The streaming giant refused to pay a ransom after a Hollywood production company was hacked
A rough-cut version of Orange is the New Black’s fifth season was posted illegally online over the weekend after hackers attempted to hold Netflix to ransom and the streaming giant refused to budge.
A hacking group known as ‘thedarkoverlord’ claims to have stolen hundreds of gigabytes of video content from the Hollywood audio post-production company Larson Studios. Included in the data were as yet unreleased seasons of TV shows produced by Netflix, Fox, National Geographic and ABC.
It’s Always Sunny in Philadelphia, New Girl, and Orange is the New Black were among the list of programmes held for ransom by the hackers, with the group or individual responsible demanding Netflix pay 50 Bitcoin (€67,770) to regain control of the popular prison drama.
After Netflix refused to respond to the group’s “modest” ransom, the hackers posted links on Twitter to torrents of the episodes. In a statement posted on Pastebin, thedarkoverlord wrote:
“[...] Netflix clearly received our message considering they’ve made public statements and was one of the first people to download a fresh copy of their own property, yet they continue to remain unresponsive.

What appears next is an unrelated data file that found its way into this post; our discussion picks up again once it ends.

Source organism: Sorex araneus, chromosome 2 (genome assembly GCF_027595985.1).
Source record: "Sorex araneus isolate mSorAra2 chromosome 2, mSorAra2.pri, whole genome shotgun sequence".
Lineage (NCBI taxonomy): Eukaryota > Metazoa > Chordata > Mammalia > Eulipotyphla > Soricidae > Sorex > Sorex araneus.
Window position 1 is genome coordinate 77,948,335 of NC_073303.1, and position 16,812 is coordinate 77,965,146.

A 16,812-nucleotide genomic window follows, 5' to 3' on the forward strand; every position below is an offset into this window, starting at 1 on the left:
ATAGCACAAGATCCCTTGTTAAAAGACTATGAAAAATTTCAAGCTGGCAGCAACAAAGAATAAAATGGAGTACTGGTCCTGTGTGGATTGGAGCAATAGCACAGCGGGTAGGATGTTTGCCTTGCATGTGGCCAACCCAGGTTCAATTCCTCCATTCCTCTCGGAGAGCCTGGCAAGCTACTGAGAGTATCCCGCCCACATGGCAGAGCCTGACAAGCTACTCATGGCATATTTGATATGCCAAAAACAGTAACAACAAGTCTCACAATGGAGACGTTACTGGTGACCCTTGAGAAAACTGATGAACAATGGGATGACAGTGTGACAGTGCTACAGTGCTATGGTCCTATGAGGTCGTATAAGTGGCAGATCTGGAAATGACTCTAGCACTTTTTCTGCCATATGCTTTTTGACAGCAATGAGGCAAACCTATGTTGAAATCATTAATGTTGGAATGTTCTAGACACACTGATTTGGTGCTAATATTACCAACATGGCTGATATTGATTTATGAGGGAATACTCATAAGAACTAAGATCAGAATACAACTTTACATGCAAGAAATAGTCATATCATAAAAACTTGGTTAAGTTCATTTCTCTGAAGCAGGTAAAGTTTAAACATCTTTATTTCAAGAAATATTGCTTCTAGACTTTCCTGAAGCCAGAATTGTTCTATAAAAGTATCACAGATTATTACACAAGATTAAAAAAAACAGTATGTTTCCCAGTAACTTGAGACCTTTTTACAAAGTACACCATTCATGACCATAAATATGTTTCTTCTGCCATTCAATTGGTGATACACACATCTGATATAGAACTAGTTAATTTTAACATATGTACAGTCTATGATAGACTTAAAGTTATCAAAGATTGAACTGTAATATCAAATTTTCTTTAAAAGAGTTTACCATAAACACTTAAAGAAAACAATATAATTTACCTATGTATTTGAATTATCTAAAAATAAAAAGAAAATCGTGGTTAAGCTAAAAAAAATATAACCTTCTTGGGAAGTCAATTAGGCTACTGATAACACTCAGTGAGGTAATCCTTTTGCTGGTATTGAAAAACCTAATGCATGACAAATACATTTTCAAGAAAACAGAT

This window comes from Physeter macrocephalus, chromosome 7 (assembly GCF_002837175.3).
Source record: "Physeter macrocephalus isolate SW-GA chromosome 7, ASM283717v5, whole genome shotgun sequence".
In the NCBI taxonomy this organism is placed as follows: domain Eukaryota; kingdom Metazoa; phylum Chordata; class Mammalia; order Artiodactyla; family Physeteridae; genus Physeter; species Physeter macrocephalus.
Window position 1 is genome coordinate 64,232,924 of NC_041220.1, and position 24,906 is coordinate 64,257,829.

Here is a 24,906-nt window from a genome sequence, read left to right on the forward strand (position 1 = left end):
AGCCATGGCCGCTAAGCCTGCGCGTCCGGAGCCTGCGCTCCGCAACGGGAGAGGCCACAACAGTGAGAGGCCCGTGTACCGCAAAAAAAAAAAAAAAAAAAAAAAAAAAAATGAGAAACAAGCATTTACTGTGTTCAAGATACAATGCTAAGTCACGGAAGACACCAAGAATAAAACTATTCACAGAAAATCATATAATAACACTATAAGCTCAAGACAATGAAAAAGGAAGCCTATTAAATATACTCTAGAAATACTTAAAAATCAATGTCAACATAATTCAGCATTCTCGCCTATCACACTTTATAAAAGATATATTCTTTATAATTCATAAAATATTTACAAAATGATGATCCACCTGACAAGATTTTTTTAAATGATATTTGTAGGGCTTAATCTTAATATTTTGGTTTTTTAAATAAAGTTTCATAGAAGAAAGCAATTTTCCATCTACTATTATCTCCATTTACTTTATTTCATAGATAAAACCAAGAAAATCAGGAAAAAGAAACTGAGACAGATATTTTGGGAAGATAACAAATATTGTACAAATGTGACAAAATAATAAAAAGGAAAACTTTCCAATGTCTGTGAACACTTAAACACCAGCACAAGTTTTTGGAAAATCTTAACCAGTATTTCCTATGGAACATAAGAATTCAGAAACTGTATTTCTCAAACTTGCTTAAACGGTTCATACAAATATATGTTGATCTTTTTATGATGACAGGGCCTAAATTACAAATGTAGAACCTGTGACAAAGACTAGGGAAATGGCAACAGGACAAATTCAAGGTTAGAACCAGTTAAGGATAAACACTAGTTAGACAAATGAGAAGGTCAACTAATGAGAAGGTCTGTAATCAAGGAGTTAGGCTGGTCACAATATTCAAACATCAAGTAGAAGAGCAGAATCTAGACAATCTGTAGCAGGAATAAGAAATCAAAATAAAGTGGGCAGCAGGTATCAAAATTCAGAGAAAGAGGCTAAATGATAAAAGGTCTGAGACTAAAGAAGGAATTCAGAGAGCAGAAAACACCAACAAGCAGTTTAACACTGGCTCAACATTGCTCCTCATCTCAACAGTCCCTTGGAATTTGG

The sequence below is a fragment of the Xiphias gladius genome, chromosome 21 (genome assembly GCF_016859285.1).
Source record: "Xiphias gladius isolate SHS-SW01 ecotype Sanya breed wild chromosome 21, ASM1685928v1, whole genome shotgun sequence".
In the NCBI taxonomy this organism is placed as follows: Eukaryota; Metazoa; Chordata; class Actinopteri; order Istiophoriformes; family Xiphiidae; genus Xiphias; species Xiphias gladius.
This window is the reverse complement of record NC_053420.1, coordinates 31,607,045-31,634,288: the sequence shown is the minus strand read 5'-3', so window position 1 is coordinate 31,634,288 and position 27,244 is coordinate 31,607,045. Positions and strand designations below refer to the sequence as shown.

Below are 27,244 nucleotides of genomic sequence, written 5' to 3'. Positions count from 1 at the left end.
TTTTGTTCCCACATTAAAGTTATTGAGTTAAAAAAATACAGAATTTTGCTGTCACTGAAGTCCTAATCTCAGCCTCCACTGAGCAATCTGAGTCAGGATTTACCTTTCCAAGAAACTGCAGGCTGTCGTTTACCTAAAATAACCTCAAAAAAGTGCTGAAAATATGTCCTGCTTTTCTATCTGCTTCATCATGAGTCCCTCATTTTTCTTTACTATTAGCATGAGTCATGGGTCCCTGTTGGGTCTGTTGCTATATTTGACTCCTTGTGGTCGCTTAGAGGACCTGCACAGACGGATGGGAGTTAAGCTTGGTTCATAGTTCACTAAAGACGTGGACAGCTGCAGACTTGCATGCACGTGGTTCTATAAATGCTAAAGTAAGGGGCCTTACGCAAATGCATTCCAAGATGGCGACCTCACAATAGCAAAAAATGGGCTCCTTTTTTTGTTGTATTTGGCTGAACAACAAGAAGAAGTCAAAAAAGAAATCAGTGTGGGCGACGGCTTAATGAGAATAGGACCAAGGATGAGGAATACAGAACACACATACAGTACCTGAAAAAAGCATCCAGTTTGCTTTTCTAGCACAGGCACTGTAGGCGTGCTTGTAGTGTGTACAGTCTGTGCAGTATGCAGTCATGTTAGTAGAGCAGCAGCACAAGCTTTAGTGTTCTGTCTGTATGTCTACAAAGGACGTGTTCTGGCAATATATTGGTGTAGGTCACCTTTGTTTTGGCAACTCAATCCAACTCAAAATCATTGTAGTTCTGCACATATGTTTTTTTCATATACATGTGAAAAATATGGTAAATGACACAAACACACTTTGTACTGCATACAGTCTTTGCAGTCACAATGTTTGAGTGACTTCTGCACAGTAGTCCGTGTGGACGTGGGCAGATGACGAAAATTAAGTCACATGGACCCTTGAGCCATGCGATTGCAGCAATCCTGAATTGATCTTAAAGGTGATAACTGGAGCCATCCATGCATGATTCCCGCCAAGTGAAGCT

“With this information in mind (and the fact that leaving people on cliffhangers isn’t fun) we’ve decided to release Episodes 2-10 of Orange is the New Black Season 5 after many lengthy discussion at the office where alcohol was present. [...] Perhaps Netflix will consider releasing the season earlier now that the cat’s out of the bag?”
Netflix has remained mostly tight-lipped about the content theft, saying in a statement: “A production vendor used by several major TV studios had its security compromised and the appropriate law enforcement authorities are involved.”
The secretive company will be able to weather this leak relatively unphased; Netflix does not release viewership figures for any of its programmes, but more importantly, it has issued a stark warning that it will not pay out when held to ransom.
The message Netflix, a global streaming giant with almost 100m paying subscribers, is sending out to hackers makes it clear that threatening to dump a show online early will not see the thieves benefit financially. Had Netflix paid off the hackers, the ransom could have simply encouraged other hackers to attack their content, creating an escalating problem with more and more payouts.